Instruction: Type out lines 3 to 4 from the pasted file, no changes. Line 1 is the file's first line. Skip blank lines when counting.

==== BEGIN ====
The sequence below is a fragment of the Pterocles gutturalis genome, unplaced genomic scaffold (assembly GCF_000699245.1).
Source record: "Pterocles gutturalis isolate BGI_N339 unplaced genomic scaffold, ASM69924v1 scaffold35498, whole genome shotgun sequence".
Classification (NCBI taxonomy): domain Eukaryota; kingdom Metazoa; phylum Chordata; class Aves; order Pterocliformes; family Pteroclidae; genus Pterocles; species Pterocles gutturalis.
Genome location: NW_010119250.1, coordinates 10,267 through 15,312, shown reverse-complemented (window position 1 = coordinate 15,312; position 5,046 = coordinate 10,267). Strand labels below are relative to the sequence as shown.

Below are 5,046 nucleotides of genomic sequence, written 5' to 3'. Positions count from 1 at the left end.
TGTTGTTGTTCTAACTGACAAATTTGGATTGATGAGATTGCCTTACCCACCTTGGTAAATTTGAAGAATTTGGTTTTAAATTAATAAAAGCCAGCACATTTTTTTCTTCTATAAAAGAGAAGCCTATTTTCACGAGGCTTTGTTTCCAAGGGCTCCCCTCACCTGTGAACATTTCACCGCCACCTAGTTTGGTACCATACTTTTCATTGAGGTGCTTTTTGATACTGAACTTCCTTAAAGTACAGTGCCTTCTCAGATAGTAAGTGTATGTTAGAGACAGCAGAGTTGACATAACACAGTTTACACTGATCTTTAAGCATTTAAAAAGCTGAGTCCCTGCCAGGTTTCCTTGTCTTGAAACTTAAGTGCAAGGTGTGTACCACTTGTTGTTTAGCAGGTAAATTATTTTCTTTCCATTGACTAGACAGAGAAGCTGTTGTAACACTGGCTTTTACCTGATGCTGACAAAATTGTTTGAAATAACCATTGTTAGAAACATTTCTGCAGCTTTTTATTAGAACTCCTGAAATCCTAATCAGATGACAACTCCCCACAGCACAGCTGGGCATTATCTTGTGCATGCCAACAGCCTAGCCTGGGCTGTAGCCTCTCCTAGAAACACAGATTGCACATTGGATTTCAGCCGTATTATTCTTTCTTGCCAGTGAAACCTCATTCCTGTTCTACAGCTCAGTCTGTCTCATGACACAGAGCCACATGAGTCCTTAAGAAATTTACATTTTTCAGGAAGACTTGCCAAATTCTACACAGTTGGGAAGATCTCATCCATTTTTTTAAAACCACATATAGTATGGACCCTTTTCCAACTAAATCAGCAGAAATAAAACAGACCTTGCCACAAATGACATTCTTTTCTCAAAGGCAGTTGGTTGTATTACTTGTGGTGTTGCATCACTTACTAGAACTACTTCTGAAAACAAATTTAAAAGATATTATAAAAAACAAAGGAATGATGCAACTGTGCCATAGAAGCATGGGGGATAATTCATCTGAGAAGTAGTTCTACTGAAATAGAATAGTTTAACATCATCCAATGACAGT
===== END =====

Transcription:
Classification (NCBI taxonomy): domain Eukaryota; kingdom Metazoa; phylum Chordata; class Aves; order Pterocliformes; family Pteroclidae; genus Pterocles; species Pterocles gutturalis.
Genome location: NW_010119250.1, coordinates 10,267 through 15,312, shown reverse-complemented (window position 1 = coordinate 15,312; position 5,046 = coordinate 10,267). Strand labels below are relative to the sequence as shown.